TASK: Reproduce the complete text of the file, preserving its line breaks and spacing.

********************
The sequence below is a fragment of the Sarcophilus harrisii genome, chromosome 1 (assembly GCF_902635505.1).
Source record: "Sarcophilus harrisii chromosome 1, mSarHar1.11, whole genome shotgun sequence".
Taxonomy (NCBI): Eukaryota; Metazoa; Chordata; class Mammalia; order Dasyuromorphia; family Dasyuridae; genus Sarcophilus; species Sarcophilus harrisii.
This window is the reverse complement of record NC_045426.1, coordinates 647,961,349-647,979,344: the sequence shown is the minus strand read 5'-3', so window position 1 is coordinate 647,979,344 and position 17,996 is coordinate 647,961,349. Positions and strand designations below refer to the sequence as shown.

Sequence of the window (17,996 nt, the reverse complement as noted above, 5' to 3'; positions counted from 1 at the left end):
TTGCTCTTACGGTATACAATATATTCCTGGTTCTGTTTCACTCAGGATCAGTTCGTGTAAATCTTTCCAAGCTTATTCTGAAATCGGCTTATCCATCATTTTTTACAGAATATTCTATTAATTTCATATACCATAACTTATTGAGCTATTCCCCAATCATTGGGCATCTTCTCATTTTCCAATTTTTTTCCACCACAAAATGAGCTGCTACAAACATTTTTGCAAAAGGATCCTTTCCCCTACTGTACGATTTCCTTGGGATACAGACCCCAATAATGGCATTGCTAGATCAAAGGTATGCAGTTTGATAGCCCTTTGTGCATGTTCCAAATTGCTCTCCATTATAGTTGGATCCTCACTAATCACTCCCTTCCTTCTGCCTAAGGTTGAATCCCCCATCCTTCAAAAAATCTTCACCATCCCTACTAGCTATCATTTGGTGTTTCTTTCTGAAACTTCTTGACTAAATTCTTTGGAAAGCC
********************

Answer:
The sequence below is a fragment of the Sarcophilus harrisii genome, chromosome 1 (assembly GCF_902635505.1).
Source record: "Sarcophilus harrisii chromosome 1, mSarHar1.11, whole genome shotgun sequence".
Taxonomy (NCBI): Eukaryota; Metazoa; Chordata; class Mammalia; order Dasyuromorphia; family Dasyuridae; genus Sarcophilus; species Sarcophilus harrisii.
This window is the reverse complement of record NC_045426.1, coordinates 647,961,349-647,979,344: the sequence shown is the minus strand read 5'-3', so window position 1 is coordinate 647,979,344 and position 17,996 is coordinate 647,961,349. Positions and strand designations below refer to the sequence as shown.

Sequence of the window (17,996 nt, the reverse complement as noted above, 5' to 3'; positions counted from 1 at the left end):
TTGCTCTTACGGTATACAATATATTCCTGGTTCTGTTTCACTCAGGATCAGTTCGTGTAAATCTTTCCAAGCTTATTCTGAAATCGGCTTATCCATCATTTTTTACAGAATATTCTATTAATTTCATATACCATAACTTATTGAGCTATTCCCCAATCATTGGGCATCTTCTCATTTTCCAATTTTTTTCCACCACAAAATGAGCTGCTACAAACATTTTTGCAAAAGGATCCTTTCCCCTACTGTACGATTTCCTTGGGATACAGACCCCAATAATGGCATTGCTAGATCAAAGGTATGCAGTTTGATAGCCCTTTGTGCATGTTCCAAATTGCTCTCCATTATAGTTGGATCCTCACTAATCACTCCCTTCCTTCTGCCTAAGGTTGAATCCCCCATCCTTCAAAAAATCTTCACCATCCCTACTAGCTATCATTTGGTGTTTCTTTCTGAAACTTCTTGACTAAATTCTTTGGAAAGCC